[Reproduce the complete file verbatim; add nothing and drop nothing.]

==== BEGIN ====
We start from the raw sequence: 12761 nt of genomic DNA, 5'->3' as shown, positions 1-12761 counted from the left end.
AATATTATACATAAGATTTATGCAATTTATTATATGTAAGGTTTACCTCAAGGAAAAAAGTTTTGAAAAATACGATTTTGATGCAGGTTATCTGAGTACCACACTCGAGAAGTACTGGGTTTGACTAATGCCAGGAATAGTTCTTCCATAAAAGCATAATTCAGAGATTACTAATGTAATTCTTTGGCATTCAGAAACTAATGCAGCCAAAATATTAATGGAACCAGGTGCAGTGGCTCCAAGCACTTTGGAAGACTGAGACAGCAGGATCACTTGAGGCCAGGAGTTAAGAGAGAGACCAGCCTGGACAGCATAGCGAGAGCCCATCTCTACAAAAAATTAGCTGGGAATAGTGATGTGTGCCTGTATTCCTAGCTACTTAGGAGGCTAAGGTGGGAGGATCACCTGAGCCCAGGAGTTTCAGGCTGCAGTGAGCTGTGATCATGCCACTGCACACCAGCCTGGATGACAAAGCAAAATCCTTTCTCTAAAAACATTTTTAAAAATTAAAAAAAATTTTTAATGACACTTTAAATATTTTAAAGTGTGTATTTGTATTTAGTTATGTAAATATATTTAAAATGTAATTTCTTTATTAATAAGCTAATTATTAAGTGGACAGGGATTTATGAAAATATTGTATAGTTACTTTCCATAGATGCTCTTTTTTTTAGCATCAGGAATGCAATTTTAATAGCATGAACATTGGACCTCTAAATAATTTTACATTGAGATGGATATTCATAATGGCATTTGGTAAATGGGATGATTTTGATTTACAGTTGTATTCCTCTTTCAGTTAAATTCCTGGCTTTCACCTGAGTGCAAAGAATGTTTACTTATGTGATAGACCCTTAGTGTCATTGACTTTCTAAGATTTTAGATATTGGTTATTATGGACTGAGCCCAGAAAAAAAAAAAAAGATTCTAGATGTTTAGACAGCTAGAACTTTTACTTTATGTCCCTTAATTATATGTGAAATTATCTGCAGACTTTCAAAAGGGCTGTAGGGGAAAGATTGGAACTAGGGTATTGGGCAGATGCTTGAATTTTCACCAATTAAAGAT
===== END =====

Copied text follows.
We start from the raw sequence: 12761 nt of genomic DNA, 5'->3' as shown, positions 1-12761 counted from the left end.
AATATTATACATAAGATTTATGCAATTTATTATATGTAAGGTTTACCTCAAGGAAAAAAGTTTTGAAAAATACGATTTTGATGCAGGTTATCTGAGTACCACACTCGAGAAGTACTGGGTTTGACTAATGCCAGGAATAGTTCTTCCATAAAAGCATAATTCAGAGATTACTAATGTAATTCTTTGGCATTCAGAAACTAATGCAGCCAAAATATTAATGGAACCAGGTGCAGTGGCTCCAAGCACTTTGGAAGACTGAGACAGCAGGATCACTTGAGGCCAGGAGTTAAGAGAGAGACCAGCCTGGACAGCATAGCGAGAGCCCATCTCTACAAAAAATTAGCTGGGAATAGTGATGTGTGCCTGTATTCCTAGCTACTTAGGAGGCTAAGGTGGGAGGATCACCTGAGCCCAGGAGTTTCAGGCTGCAGTGAGCTGTGATCATGCCACTGCACACCAGCCTGGATGACAAAGCAAAATCCTTTCTCTAAAAACATTTTTAAAAATTAAAAAAAATTTTTAATGACACTTTAAATATTTTAAAGTGTGTATTTGTATTTAGTTATGTAAATATATTTAAAATGTAATTTCTTTATTAATAAGCTAATTATTAAGTGGACAGGGATTTATGAAAATATTGTATAGTTACTTTCCATAGATGCTCTTTTTTTTAGCATCAGGAATGCAATTTTAATAGCATGAACATTGGACCTCTAAATAATTTTACATTGAGATGGATATTCATAATGGCATTTGGTAAATGGGATGATTTTGATTTACAGTTGTATTCCTCTTTCAGTTAAATTCCTGGCTTTCACCTGAGTGCAAAGAATGTTTACTTATGTGATAGACCCTTAGTGTCATTGACTTTCTAAGATTTTAGATATTGGTTATTATGGACTGAGCCCAGAAAAAAAAAAAAAGATTCTAGATGTTTAGACAGCTAGAACTTTTACTTTATGTCCCTTAATTATATGTGAAATTATCTGCAGACTTTCAAAAGGGCTGTAGGGGAAAGATTGGAACTAGGGTATTGGGCAGATGCTTGAATTTTCACCAATTAAAGAT